A few years later, at Joes’ urging, I wrote a short history of the “Michigan Bears”.  It was the story of the Michigan men who sailed their small boats and gillnets from the lakes to found the gillnet fishery in Gloucester in 1909.  They were led by Capt. Albert Arnold and included Dahlmer’s, Tysvers, Shores, Lasley’s and LaFonds, among others.  Joe was my inspiration for that article, contributed many anecdotes about the Bears. He also suggested I submit it to Joe Kakanes, “Gloucester Magazine” where it was published the following year. 

I probably saw Joe once or twice every week on Rocky Neck, especially at Sibley’s where many of us passed the time in deep conjecture on many topics important to the world, Gloucester and especially to us.  We moved to New Hampshire in 1969 and I only saw Joe occasionally when visiting relatives.  He was a wonderful person and with his books and projects contributed much to Gloucester that will be a lasting tribute to him.  He was one of the prime movers to restore Howard Blackburn’s and Centennial Johnson’s boats for future generations.  I think of him every time I visit Gloucester and drive onto Rocky Neck or Eastern Point.

Bill Hubbard

Visit my artists website at:


Tom Halsted writes-

One day in early October of 1991, I got a call from Joe Garland: “Can you take a day off to drive to the Catskills with me?” he asked. “There are two great rowing canoes we can buy cheap but I need to get there soon. I’m getting one. Do you want to get one too?  Can you get away on Saturday”? I did, and could..

By Saturday we had located a lightweight boat trailer I could tow behind our VW Dasher station wagon. I picked up Joe at about 8 AM, hooked up the trailer, and headed west.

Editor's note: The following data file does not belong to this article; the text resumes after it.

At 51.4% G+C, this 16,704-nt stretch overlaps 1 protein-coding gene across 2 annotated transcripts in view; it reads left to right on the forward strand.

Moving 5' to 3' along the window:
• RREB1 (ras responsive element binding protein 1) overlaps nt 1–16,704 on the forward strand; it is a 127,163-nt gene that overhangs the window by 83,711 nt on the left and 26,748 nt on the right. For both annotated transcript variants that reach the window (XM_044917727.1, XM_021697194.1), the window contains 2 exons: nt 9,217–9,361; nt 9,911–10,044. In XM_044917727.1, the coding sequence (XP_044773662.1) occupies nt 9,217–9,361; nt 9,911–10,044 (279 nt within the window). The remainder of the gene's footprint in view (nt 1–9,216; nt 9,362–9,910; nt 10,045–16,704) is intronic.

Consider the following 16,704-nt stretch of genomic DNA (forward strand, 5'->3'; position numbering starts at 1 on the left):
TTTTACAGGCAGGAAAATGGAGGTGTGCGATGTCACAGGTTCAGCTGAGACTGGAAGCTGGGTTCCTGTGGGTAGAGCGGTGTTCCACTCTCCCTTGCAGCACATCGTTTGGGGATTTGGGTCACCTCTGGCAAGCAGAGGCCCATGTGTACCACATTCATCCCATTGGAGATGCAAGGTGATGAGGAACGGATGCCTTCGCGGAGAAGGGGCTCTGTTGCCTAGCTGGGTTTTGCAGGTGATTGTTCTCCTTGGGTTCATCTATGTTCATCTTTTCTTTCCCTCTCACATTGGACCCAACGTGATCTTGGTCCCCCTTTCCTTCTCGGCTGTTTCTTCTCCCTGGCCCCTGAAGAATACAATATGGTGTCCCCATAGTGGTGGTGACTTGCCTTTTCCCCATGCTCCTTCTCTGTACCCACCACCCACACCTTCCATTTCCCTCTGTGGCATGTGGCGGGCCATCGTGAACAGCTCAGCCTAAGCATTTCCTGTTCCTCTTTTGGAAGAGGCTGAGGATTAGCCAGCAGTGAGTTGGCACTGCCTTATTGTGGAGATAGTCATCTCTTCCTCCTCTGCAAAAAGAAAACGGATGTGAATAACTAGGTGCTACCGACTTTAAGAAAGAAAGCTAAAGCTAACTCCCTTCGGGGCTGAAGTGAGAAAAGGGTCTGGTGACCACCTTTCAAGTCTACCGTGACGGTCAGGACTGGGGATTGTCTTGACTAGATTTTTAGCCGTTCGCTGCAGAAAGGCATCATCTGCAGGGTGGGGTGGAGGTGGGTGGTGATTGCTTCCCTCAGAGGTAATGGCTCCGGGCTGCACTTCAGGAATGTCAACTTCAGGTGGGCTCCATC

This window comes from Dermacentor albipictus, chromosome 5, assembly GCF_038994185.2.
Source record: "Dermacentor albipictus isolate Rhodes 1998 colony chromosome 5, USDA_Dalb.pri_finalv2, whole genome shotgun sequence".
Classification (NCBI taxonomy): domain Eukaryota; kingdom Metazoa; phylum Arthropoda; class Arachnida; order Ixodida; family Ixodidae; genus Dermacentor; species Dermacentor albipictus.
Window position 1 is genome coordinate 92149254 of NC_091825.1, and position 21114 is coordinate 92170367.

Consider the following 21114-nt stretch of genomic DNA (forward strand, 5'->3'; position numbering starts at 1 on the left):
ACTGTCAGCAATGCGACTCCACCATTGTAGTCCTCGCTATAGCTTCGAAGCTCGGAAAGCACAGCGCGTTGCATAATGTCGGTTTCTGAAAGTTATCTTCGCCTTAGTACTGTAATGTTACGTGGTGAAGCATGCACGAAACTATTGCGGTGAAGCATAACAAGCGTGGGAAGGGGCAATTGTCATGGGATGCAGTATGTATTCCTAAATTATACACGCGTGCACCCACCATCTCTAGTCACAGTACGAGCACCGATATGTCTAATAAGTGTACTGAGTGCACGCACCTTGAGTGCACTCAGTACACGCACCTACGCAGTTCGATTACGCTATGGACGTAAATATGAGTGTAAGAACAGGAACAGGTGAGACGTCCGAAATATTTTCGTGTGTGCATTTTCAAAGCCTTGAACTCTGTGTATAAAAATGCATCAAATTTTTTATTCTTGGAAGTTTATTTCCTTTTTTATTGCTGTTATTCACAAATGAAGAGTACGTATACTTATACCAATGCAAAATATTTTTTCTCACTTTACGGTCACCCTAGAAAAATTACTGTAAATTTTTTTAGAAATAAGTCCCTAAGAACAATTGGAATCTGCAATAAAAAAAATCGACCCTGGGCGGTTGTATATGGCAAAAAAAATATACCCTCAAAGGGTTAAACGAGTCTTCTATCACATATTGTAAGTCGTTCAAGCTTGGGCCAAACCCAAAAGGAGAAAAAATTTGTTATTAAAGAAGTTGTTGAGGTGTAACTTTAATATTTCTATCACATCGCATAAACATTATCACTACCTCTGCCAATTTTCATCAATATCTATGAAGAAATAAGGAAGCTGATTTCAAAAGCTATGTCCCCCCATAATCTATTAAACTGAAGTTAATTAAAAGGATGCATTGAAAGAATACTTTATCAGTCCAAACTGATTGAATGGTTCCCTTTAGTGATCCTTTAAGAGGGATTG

Our destination: Mohonk Mountain House in New Paltz, New York, 250 miles away. Joe and Helen had just returned from a memorable weekend stay there. It’s a mountaintop resort, with a large 1890s-era hotel, miles of walking and carriage trails, and a manmade lake on a mountaintop. In the lake were a fleet of newly purchased rowboats for guests to use, and in one of the carriage barns (which had once held 300 carriages and their horses) the older fleet of rowboats, all Old Town rowing canoes, was stored. Joe inquired whether any were for sale, was told that they were, and could be had for $50 apiece. The deal, in Joe’s opinion, was too good to pass up.

We arrived at the hotel around noon, and went in search of the manager Joe had spoken to a few days earlier. He was nowhere to be found, but a sympathetic assistant listened to Joe’s explanation and showed us to the carriage barn. There on racks were a dozen canoes in various states of repair. We poked and picked among them, and eventually found two in fairly good shape, and a couple of pairs of oars.

We loaded them on the trailer and then went in search of someone we could pay for them.  The same assistant manager eventually showed up, took our $100, and we were on our way back to Gloucester. We stopped in Vernon, Connecticut, outside of Hartford, for a dish of tapioca pudding Joe knew he could get at Rein’s Deli there, and eventually made it back to Gloucester, arriving at about 6. I stowed my canoe in my family’s barn in Manchester, we unloaded Joe’s at his house, I took the trailer back to its owner, and went home for supper.

Old Town rowing canoes were built in Old Town, ME from the end of the 19th century to the first few decades of the 20th century, and ranged from 15 to 20 feet in length. (Ours were 15-footers). They were built like canoes, thin cedar planks clench-nailed to flat split ash ribs, covered with canvas and painted dark green. They had bronze oarlocks and elegant spoon-bladed oars. They were heavy, but made to slide through the water with ease.